16. Just found out that my next M246 suffers from sensor issues. My first M246 was replaced because there was an error with the sensor on the first one, and now it's happening all over with the M246 which replaced the first one with sensor error; i have to send my next M246 to service. Three years ago i jumped in the water: I switched to Leica from Nikon (and a short period with Canon) after 25 years without any techinical faults or issues what so ever, and i never looked back. That is until now, because i'm wondering if i really want to stay with Leica after these experiences after all. Three years with severe errors on two different digital bodies (sensors). - Is this sufficent enough? - What would you expect from Leica's customer service in this matter? - Would you go the other way around again, turn the back on Leica and return to Nikon based upon the experiences these (first) three years? Or shall i just tolerate this?
  17. In the street of Khiva Ouzbekistan M246/35mm Gilbert Vasseur
  18. Boston's Italian North End, M246, 21mm SEM, B&W Yellow Filter Thanks for looking.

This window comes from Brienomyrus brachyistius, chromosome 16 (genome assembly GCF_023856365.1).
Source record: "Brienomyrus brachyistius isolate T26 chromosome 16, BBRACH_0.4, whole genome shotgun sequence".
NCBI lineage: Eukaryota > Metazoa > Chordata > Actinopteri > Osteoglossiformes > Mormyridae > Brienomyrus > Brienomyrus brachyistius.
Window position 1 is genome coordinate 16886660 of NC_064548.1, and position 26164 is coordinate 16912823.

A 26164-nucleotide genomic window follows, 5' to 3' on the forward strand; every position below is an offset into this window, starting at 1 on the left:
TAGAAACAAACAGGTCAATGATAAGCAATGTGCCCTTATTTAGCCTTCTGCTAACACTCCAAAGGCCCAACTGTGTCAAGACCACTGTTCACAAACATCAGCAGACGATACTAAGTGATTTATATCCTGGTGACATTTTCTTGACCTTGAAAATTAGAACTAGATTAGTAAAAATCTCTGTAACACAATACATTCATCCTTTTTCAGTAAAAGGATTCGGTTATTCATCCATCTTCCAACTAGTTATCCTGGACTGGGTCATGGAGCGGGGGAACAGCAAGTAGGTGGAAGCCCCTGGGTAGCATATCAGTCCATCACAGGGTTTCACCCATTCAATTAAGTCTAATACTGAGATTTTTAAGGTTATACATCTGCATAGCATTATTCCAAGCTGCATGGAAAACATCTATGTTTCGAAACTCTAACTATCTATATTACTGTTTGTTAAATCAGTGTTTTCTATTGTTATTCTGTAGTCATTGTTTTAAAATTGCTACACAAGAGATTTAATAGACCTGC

19. I just made a firmware upgrade on my less than 1y old and barely used M246 (I completely lost the mojo on the MM after having had to swap my MM to the inferior M246). Granted I use the LCD very, very little if at all (changing ISO, formatting SD cards and correcting the internal clock are pretty much the only times when I use the LCD). So I never noticed any issue with the LCD - I just never use it enough. When I started the firmware update procedure (firmware file on SD card, switching the camera on while holding the "info" button), I noticed a green colored surrounding on the LCD screen very similar in pattern to the often reported M8 LCD "coffee stain" issues. The "rectangle shifting image" while the firmware updated made this very obvious and I could not see this issue on the youtube videos you can find showing the firmware upgrade process. Well, my camera is a German model and I will not be able to show and ask about this until the next trip to Europe - any experience with broken M246 LCD screens is very welcome. And btw - the exposure compensation nonsense in the viewfinder is still there after the firmware update? Lets see if the camera at least can keep the time in sync better than an hour glass operated by a drunk sailor after the FW update (maybe the LCD is worn out by all that time setting to correct for the miserable time keeping)?